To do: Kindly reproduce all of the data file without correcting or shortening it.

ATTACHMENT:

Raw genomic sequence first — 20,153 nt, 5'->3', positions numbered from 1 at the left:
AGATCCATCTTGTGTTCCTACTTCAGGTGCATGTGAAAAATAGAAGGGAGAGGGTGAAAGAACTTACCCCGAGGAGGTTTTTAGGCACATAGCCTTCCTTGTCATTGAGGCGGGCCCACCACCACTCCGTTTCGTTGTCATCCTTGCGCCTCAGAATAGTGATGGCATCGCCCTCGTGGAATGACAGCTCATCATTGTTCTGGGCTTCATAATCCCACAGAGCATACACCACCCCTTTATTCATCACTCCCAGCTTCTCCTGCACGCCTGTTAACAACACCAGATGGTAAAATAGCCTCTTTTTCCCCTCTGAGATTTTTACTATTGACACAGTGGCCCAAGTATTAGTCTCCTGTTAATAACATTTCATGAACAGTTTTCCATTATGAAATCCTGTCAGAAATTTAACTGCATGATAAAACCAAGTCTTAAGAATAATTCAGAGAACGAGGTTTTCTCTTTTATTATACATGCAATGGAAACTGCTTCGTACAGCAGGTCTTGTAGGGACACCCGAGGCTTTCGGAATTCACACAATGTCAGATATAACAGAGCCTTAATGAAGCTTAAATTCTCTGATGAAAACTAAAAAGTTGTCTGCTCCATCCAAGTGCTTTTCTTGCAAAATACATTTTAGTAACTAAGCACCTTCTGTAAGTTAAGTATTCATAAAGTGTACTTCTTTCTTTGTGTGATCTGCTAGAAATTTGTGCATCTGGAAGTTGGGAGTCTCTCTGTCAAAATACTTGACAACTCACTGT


Raw genomic sequence first — 20,153 nt, 5'->3', positions numbered from 1 at the left:
AGATCCATCTTGTGTTCCTACTTCAGGTGCATGTGAAAAATAGAAGGGAGAGGGTGAAAGAACTTACCCCGAGGAGGTTTTTAGGCACATAGCCTTCCTTGTCATTGAGGCGGGCCCACCACCACTCCGTTTCGTTGTCATCCTTGCGCCTCAGAATAGTGATGGCATCGCCCTCGTGGAATGACAGCTCATCATTGTTCTGGGCTTCATAATCCCACAGAGCATACACCACCCCTTTATTCATCACTCCCAGCTTCTCCTGCACGCCTGTTAACAACACCAGATGGTAAAATAGCCTCTTTTTCCCCTCTGAGATTTTTACTATTGACACAGTGGCCCAAGTATTAGTCTCCTGTTAATAACATTTCATGAACAGTTTTCCATTATGAAATCCTGTCAGAAATTTAACTGCATGATAAAACCAAGTCTTAAGAATAATTCAGAGAACGAGGTTTTCTCTTTTATTATACATGCAATGGAAACTGCTTCGTACAGCAGGTCTTGTAGGGACACCCGAGGCTTTCGGAATTCACACAATGTCAGATATAACAGAGCCTTAATGAAGCTTAAATTCTCTGATGAAAACTAAAAAGTTGTCTGCTCCATCCAAGTGCTTTTCTTGCAAAATACATTTTAGTAACTAAGCACCTTCTGTAAGTTAAGTATTCATAAAGTGTACTTCTTTCTTTGTGTGATCTGCTAGAAATTTGTGCATCTGGAAGTTGGGAGTCTCTCTGTCAAAATACTTGACAACTCACTGT